Create a Twitter bot
As part of my aim to learn Python, I decided to teach myself by completing a bunch of projects created in Python, and a Twitter bot is my first project!
The purpose of this article is two-fold:
- Helping you to create a Twitter bot of your own.
- Record the process for when I return to this project in the future.
Right! Let’s get started!
Some background watching
I came across a video by CS Dojo How To Create A Twitter Bot With Python. Do check it out! I also created a video showing the process for those that rather prefer watching how it is done vs. reading about it.
Getting started with Twitter API
The first thing you need to do is create an account at Twitter Developer. Make sure you are logged into the Twitter account that you want to use to create the Twitter bot. Create your account and add an app that will generate your authorisation keys that you need to connect to the Twitter API. These keys will be used in the Python script to connect to the API.
Connect to the Twitter API with Python
The first thing you need to do is to install
tweepy which is the Python library that you will use to connect to the Twitter API. You can install is using the command prompt:
pip install tweepy
Once that is done, you can get started with setting up your
import tweepy CONSUMER_KEY = 'YOUR_CONSUMER_KEY' CONSUMER_SECRET = 'YOUR_CONSUMER_SECRET_KEY' ACCESS_KEY = 'YOUR_ACCESS_KEY' ACCESS_SECRET = 'YOUR_ACCESS_SECRET_KEY' auth = tweepy.OAuthHandler(CONSUMER_KEY, CONSUMER_SECRET) auth.set_access_token(ACCESS_KEY, ACCESS_SECRET) api = tweepy.API(auth, wait_on_rate_limit=True)
You can copy the four key values from your created app in your Twitter Developer account.
If you plan to commit your code to an online repository, do not add your access keys to your code directly, as others will be able to see it.
The last three lines of the code sets up the API so that you can use it for all kinds of cool stuff. Make sure you go have a look at the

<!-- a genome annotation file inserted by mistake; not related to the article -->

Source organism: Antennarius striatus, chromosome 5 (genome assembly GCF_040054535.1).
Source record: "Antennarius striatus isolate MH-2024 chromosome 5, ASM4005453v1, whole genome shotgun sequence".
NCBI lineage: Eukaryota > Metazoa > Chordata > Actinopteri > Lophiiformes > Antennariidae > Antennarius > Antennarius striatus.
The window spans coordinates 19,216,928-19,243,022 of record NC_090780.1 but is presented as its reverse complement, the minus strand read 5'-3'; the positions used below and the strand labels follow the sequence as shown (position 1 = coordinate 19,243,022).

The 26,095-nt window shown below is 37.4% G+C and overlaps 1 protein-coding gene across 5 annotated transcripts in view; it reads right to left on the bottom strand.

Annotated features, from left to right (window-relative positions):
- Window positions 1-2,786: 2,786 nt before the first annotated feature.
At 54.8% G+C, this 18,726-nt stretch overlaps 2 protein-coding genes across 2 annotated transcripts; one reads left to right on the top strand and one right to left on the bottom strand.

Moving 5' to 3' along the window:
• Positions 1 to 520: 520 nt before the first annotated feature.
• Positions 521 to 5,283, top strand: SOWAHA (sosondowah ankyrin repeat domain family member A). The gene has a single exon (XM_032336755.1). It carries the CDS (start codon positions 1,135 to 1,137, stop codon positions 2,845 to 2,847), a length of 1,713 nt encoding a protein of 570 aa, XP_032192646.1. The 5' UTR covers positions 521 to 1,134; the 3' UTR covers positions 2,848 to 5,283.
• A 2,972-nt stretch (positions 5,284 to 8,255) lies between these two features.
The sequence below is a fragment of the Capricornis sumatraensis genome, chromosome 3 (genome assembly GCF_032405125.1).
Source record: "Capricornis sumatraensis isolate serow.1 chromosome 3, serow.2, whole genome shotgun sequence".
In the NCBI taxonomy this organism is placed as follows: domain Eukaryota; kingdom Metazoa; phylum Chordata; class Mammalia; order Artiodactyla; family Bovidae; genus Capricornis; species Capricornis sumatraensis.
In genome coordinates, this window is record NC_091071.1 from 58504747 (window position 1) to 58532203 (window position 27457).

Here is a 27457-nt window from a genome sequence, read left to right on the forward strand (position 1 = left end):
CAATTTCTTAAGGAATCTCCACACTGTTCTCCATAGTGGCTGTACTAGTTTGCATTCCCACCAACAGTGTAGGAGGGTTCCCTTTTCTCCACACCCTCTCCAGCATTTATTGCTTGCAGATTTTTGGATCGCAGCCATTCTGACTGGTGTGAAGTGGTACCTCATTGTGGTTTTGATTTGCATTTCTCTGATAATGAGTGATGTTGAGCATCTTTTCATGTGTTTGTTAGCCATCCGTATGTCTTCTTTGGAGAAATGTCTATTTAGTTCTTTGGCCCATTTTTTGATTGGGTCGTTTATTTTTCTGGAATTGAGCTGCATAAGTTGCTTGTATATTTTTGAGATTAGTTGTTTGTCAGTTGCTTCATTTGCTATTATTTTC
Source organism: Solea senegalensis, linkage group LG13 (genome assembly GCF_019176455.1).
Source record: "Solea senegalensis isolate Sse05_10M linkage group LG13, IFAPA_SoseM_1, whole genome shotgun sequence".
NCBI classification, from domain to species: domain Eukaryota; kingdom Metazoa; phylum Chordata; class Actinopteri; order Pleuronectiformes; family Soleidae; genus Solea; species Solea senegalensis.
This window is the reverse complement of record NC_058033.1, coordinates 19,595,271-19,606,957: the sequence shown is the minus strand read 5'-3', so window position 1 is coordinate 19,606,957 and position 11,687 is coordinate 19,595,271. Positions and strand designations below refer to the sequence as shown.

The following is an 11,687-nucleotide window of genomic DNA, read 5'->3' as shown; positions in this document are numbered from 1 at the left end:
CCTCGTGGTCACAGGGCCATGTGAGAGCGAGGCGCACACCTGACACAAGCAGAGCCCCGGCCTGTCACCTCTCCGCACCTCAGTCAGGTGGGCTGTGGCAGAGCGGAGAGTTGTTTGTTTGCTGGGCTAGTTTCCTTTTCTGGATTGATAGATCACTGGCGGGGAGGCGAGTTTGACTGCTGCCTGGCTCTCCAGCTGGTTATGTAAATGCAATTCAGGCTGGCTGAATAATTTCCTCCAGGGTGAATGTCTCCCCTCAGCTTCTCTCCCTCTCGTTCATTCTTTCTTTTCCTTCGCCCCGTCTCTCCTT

Tweepy documentation to find out what the
tweepy library can do.
Fav and retweet!
For this project, I want to create a bot that will favourite a tweet and retweet it when your twitter account is mentioned.
Scan for any tweets mentioning the account
First we need to collect all the tweets that mention the account.
Tweepy enables you to collect the 20 latest tweets mentioning your account.
It is necessary to specify the last tweet ID that you interacted with to ensure that you don’t retweet or favourite any tweet you already have.
We can store the ID of the last tweet that we enteracted with in a .txt file.
def retrieve_last_seen_id(file_name): f_read = open(file_name, 'r') last_seen_id = int(f_read.read().strip()) f_read.close() return last_seen_id
The function opens up the textfile and reads the tweet ID and returns it as an integer in the variable
Next we retrieve all the tweets mentioning your twitter account after the last tweet ID specified in your textfile.
mentions = api.mentions_timeline(last_seen_id, tweet_mode = 'extended')
We loop through all the tweet IDs in the
mentions variable. The loop starts at the end of the list, which will be the oldest tweet that we haven’t interact with yet.
for mention in reversed(mentions): if not mention: return last_fav_tweet = mention.id store_last_seen_id(last_fav_tweet,FILE_NAME_FAV)